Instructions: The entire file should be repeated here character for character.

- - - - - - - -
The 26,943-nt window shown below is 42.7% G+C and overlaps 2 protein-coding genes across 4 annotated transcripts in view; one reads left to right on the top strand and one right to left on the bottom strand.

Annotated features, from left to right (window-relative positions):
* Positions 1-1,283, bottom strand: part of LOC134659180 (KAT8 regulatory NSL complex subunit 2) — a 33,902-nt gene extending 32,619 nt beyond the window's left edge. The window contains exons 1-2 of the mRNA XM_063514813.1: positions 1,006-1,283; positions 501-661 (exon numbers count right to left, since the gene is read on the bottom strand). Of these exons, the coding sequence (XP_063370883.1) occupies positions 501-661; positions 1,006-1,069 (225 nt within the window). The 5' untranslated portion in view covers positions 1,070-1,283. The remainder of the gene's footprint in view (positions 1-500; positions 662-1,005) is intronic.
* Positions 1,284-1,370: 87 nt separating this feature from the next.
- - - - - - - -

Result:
The 26,943-nt window shown below is 42.7% G+C and overlaps 2 protein-coding genes across 4 annotated transcripts in view; one reads left to right on the top strand and one right to left on the bottom strand.

Annotated features, from left to right (window-relative positions):
* Positions 1-1,283, bottom strand: part of LOC134659180 (KAT8 regulatory NSL complex subunit 2) — a 33,902-nt gene extending 32,619 nt beyond the window's left edge. The window contains exons 1-2 of the mRNA XM_063514813.1: positions 1,006-1,283; positions 501-661 (exon numbers count right to left, since the gene is read on the bottom strand). Of these exons, the coding sequence (XP_063370883.1) occupies positions 501-661; positions 1,006-1,069 (225 nt within the window). The 5' untranslated portion in view covers positions 1,070-1,283. The remainder of the gene's footprint in view (positions 1-500; positions 662-1,005) is intronic.
* Positions 1,284-1,370: 87 nt separating this feature from the next.